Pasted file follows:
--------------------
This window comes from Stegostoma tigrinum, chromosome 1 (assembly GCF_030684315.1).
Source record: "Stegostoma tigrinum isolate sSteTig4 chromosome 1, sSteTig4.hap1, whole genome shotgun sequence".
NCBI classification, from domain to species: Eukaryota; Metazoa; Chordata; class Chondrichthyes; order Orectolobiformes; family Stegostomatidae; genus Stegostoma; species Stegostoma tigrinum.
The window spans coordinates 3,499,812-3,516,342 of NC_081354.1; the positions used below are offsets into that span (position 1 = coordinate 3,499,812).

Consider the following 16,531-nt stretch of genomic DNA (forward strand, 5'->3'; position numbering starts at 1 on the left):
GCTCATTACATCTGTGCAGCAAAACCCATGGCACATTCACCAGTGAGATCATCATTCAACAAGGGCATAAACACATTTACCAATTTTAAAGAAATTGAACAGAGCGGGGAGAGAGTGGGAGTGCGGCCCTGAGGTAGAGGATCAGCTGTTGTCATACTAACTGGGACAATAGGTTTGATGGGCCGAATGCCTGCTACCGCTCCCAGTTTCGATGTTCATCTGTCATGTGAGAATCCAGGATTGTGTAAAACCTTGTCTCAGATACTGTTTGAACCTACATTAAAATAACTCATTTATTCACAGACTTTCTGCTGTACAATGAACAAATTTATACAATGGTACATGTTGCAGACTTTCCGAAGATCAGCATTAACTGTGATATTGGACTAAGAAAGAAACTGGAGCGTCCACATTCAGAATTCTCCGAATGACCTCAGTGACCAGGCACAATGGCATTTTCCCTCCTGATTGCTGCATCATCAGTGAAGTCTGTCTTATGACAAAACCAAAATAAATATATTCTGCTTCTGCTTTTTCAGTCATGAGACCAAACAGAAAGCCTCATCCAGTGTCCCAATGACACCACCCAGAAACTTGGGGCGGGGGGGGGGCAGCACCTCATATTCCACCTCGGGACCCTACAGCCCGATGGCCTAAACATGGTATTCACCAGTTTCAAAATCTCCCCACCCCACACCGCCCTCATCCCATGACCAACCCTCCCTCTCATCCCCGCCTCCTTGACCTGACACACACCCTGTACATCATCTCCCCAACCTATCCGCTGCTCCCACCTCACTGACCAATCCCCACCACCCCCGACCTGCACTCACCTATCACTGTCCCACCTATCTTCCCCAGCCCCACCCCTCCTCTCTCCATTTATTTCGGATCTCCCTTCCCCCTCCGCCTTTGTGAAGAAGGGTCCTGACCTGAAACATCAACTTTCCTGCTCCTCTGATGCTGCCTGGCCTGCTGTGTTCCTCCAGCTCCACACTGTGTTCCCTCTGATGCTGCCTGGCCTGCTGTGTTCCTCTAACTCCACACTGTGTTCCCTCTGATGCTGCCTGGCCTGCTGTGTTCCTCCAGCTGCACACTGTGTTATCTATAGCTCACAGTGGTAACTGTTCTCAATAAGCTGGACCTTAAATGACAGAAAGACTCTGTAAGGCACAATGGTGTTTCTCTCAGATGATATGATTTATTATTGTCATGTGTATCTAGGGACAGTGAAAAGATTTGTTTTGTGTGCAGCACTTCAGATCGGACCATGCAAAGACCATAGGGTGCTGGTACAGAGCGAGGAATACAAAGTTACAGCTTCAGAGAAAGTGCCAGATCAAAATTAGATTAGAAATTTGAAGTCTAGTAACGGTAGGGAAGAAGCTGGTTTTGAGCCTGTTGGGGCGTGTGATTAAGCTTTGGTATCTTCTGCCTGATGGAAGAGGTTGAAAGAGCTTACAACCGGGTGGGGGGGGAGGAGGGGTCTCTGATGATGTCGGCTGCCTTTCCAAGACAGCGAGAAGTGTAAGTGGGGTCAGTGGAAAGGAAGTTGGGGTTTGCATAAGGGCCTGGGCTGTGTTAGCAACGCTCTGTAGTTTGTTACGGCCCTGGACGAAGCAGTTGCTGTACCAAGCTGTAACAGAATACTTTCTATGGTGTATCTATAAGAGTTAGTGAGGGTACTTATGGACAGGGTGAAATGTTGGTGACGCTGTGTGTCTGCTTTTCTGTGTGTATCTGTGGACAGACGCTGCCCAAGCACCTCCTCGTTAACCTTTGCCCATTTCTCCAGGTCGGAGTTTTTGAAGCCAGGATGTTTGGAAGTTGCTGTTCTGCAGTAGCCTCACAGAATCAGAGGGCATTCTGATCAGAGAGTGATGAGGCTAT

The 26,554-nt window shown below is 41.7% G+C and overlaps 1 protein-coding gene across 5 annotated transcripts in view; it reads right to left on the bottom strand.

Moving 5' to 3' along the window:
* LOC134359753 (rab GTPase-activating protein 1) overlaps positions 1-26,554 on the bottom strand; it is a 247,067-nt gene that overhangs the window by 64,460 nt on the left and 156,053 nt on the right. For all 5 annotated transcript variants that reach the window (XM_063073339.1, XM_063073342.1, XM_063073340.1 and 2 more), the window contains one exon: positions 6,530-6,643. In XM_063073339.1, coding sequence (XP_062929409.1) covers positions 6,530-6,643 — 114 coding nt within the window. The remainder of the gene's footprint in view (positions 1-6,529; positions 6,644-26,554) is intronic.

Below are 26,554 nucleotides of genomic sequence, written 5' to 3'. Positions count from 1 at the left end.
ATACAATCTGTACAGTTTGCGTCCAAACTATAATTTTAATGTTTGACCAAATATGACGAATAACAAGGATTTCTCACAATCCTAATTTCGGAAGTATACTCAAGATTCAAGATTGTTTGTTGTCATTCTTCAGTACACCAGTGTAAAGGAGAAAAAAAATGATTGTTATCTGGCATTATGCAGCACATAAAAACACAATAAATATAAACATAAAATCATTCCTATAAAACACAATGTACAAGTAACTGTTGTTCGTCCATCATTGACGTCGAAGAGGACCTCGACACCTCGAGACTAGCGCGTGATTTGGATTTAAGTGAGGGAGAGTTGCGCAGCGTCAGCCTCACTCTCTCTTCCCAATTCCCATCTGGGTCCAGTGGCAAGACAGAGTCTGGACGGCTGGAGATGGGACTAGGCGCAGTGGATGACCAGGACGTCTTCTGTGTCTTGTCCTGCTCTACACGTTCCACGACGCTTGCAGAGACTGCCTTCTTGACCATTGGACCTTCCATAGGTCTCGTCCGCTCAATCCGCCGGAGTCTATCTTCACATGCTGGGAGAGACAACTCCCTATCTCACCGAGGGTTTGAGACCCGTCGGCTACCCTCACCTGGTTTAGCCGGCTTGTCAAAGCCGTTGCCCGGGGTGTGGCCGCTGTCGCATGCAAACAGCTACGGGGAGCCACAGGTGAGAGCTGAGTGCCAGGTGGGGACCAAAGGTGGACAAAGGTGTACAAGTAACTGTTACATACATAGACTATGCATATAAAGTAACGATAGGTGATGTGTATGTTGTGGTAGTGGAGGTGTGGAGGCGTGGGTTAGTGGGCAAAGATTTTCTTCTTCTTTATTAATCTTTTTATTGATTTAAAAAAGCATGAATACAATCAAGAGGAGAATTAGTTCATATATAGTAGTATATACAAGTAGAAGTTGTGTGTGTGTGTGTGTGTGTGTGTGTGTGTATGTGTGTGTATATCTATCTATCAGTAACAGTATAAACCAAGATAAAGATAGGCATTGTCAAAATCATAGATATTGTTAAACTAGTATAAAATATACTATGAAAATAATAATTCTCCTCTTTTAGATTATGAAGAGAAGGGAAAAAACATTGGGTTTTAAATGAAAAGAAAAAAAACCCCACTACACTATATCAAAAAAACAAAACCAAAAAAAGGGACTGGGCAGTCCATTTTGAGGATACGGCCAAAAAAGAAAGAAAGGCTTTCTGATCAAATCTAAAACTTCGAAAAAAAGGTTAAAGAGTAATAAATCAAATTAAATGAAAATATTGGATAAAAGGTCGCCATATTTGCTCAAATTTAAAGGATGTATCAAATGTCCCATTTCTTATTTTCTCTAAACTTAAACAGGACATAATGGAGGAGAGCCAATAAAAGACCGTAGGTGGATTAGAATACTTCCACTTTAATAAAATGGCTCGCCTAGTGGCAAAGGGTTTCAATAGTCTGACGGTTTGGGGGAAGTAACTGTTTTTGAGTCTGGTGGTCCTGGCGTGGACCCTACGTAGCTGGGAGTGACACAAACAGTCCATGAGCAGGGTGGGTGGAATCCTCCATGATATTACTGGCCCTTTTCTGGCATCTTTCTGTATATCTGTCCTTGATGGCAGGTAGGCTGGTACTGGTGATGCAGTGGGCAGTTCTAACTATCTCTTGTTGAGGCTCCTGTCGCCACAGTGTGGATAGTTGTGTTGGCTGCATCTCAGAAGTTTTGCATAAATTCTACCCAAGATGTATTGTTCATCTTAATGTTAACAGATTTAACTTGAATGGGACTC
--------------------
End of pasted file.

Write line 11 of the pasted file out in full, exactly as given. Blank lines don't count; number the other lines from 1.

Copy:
ATACAATCTGTACAGTTTGCGTCCAAACTATAATTTTAATGTTTGACCAAATATGACGAATAACAAGGATTTCTCACAATCCTAATTTCGGAAGTATACTCAAGATTCAAGATTGTTTGTTGTCATTCTTCAGTACACCAGTGTAAAGGAGAAAAAAAATGATTGTTATCTGGCATTATGCAGCACATAAAAACACAATAAATATAAACATAAAATCATTCCTATAAAACACAATGTACAAGTAACTGTTGTTCGTCCATCATTGACGTCGAAGAGGACCTCGACACCTCGAGACTAGCGCGTGATTTGGATTTAAGTGAGGGAGAGTTGCGCAGCGTCAGCCTCACTCTCTCTTCCCAATTCCCATCTGGGTCCAGTGGCAAGACAGAGTCTGGACGGCTGGAGATGGGACTAGGCGCAGTGGATGACCAGGACGTCTTCTGTGTCTTGTCCTGCTCTACACGTTCCACGACGCTTGCAGAGACTGCCTTCTTGACCATTGGACCTTCCATAGGTCTCGTCCGCTCAATCCGCCGGAGTCTATCTTCACATGCTGGGAGAGACAACTCCCTATCTCACCGAGGGTTTGAGACCCGTCGGCTACCCTCACCTGGTTTAGCCGGCTTGTCAAAGCCGTTGCCCGGGGTGTGGCCGCTGTCGCATGCAAACAGCTACGGGGAGCCACAGGTGAGAGCTGAGTGCCAGGTGGGGACCAAAGGTGGACAAAGGTGTACAAGTAACTGTTACATACATAGACTATGCATATAAAGTAACGATAGGTGATGTGTATGTTGTGGTAGTGGAGGTGTGGAGGCGTGGGTTAGTGGGCAAAGATTTTCTTCTTCTTTATTAATCTTTTTATTGATTTAAAAAAGCATGAATACAATCAAGAGGAGAATTAGTTCATATATAGTAGTATATACAAGTAGAAGTTGTGTGTGTGTGTGTGTGTGTGTGTGTGTGTATGTGTGTGTATATCTATCTATCAGTAACAGTATAAACCAAGATAAAGATAGGCATTGTCAAAATCATAGATATTGTTAAACTAGTATAAAATATACTATGAAAATAATAATTCTCCTCTTTTAGATTATGAAGAGAAGGGAAAAAACATTGGGTTTTAAATGAAAAGAAAAAAAACCCCACTACACTATATCAAAAAAACAAAACCAAAAAAAGGGACTGGGCAGTCCATTTTGAGGATACGGCCAAAAAAGAAAGAAAGGCTTTCTGATCAAATCTAAAACTTCGAAAAAAAGGTTAAAGAGTAATAAATCAAATTAAATGAAAATATTGGATAAAAGGTCGCCATATTTGCTCAAATTTAAAGGATGTATCAAATGTCCCATTTCTTATTTTCTCTAAACTTAAACAGGACATAATGGAGGAGAGCCAATAAAAGACCGTAGGTGGATTAGAATACTTCCACTTTAATAAAATGGCTCGCCTAGTGGCAAAGGGTTTCAATAGTCTGACGGTTTGGGGGAAGTAACTGTTTTTGAGTCTGGTGGTCCTGGCGTGGACCCTACGTAGCTGGGAGTGACACAAACAGTCCATGAGCAGGGTGGGTGGAATCCTCCATGATATTACTGGCCCTTTTCTGGCATCTTTCTGTATATCTGTCCTTGATGGCAGGTAGGCTGGTACTGGTGATGCAGTGGGCAGTTCTAACTATCTCTTGTTGAGGCTCCTGTCGCCACAGTGTGGATAGTTGTGTTGGCTGCATCTCAGAAGTTTTGCATAAATTCTACCCAAGATGTATTGTTCATCTTAATGTTAACAGATTTAACTTGAATGGGACTC